The transfer window has now been open for around seven weeks, and so far Arsenal have offloaded some deadwood (some would say depleted the squad) and signed one injury-prone French youngster (Yaya Sanogo) on a freebie. The club have been linked with several players, and seemed to be on the verge of signing Gonzalo Higuaín from Real Madrid, but this move was scuppered and Higuain went to Napoli. With two weeks left Wenger seems to be no nearer to signing players required to strengthen the squad, and doesn’t seem to have a clue who he’s going to sign. And this is my big beef…
If you’re the manager of a major football club, surely as the transfer window approaches you’ll have done your homework (or the club’s scouts would have done) and you’ll have a list of players that you want to target, right? And with that list of players in your hand, you’ll want to get to work on them as soon as the transfer window opens so that you secure them and so that they’ll be well-integrated into the team by the time the season starts, right? Well, not in Wenger’s case it seems. I can’t believe the transfer window came as a surprise, so what the hell is the man doing? Surely after just squeaking into the Champions League spot two years in a row he’ll understand the need to strengthen the squad. It seems Spurs have got the idea, and this week signed Étienne Capoue, who I could best describe as the sort of defensive midfielder that Arsenal need.
What anyone connected with Arsenal didn’t want to see yesterday was a poor start to the season – in the face of adversity and criticism we wanted to see the team come out defiant and wanting to prove that they were good enough without new players. That lasted about ten minutes. I don’t want to go into the rest of it. Wenger criticised the referee (who got some things right and some things wrong, just an average day for a ref in the Premier League) but the fault lies with Wenger. I say that not because of his inability to execute in the transfer market, but because he fails to inspire the players. That Arsenal team yesterday were more than good enough to beat Aston Villa, but they didn’t believe it. Why? Because Wenger has made 4th place the big prize? Maybe. One thing is for sure – Alex Ferguson in his many years at Man Utd convinced an ever-changing squad that they were good enough, that they would win and it was their right to win. They took to the pitch believing that. I never liked Fergie but I have to pay respect to him for drilling that attitude into his players year after year. If you needed any further proof, even after he retired those players remember that ethos, and made short work of a potentially-tricky fixture against Swansea yesterday evening.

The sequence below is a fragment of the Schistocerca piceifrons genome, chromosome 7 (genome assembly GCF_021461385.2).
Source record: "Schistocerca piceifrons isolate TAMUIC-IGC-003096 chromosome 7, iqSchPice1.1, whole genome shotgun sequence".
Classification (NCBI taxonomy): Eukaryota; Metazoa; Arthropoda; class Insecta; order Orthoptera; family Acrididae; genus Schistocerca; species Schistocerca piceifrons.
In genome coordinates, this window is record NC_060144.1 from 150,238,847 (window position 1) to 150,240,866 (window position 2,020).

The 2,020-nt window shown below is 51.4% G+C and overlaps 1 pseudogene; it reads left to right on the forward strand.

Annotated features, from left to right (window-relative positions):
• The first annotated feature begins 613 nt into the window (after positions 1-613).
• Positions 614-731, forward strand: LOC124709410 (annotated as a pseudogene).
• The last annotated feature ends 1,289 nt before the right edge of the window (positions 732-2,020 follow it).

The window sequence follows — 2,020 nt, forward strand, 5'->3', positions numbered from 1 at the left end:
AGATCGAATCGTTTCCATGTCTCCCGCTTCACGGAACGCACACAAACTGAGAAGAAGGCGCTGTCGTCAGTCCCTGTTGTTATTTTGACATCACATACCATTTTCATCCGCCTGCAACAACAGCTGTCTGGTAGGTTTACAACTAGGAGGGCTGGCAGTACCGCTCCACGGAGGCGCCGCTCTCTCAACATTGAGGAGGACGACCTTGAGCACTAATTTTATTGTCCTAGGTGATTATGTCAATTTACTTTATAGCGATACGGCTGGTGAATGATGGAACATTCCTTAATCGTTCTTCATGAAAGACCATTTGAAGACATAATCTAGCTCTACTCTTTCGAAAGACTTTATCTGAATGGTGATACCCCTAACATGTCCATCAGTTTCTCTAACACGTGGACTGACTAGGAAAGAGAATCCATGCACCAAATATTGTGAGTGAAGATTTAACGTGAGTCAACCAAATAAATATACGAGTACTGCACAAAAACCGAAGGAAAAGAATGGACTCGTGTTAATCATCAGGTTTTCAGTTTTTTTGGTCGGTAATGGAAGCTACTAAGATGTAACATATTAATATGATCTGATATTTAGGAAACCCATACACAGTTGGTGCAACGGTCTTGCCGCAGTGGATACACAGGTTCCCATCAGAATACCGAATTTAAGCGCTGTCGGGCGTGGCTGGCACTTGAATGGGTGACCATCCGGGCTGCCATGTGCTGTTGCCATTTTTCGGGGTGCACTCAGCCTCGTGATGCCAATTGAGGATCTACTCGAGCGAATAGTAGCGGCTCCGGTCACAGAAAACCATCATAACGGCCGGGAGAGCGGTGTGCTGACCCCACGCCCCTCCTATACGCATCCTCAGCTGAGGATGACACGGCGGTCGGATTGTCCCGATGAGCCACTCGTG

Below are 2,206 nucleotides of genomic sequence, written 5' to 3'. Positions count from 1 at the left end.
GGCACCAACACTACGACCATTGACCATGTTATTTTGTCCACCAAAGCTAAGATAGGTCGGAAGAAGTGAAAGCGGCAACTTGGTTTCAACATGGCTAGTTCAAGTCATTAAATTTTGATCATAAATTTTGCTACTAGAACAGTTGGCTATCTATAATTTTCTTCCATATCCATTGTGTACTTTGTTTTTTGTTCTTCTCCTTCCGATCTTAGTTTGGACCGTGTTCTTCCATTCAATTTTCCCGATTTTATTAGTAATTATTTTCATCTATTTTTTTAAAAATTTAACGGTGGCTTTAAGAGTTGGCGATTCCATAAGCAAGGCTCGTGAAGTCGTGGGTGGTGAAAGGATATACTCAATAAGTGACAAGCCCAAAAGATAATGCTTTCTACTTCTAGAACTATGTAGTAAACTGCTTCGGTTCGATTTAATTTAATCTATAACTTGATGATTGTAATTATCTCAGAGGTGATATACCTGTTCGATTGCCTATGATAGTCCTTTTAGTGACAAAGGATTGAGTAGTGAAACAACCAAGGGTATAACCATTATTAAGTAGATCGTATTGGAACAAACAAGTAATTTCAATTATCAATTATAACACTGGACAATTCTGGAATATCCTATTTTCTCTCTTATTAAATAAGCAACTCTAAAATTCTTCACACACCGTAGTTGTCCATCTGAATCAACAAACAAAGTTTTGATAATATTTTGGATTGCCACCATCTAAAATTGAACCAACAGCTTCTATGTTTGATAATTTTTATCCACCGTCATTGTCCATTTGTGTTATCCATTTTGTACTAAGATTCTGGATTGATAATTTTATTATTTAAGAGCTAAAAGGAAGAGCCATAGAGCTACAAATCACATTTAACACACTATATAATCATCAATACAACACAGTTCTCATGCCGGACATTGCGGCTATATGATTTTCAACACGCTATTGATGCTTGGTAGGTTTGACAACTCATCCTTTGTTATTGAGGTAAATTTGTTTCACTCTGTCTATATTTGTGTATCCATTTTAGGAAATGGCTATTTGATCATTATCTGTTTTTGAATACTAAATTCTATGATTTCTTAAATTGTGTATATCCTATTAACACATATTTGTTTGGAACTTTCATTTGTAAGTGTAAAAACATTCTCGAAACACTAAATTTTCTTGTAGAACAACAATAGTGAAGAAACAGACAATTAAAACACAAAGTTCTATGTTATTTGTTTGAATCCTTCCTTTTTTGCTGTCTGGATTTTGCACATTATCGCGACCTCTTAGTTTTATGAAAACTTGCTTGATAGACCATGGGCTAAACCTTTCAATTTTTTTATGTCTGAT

Man Utd will be challenging for the title again this season, of that I have no doubt. What Arsenal’s challenge will be, I don’t know. The next two weeks could define their season, but even with new players on board Wenger will have to convince them that 4th place, and 3rd and 2nd, aren’t the big prize to aim for.
Footnote: I am aware that back in February this year I wrote a post entitled Why 4th place is the prize. I’m not being a hypocrite. We shouldn’t start the season hoping that 4th is where we’ll finish next May. But in February this year the best I thought we could hope for in the 2012-13 season was 4th place, and the Champions League spot that went with it. And we got it… only just.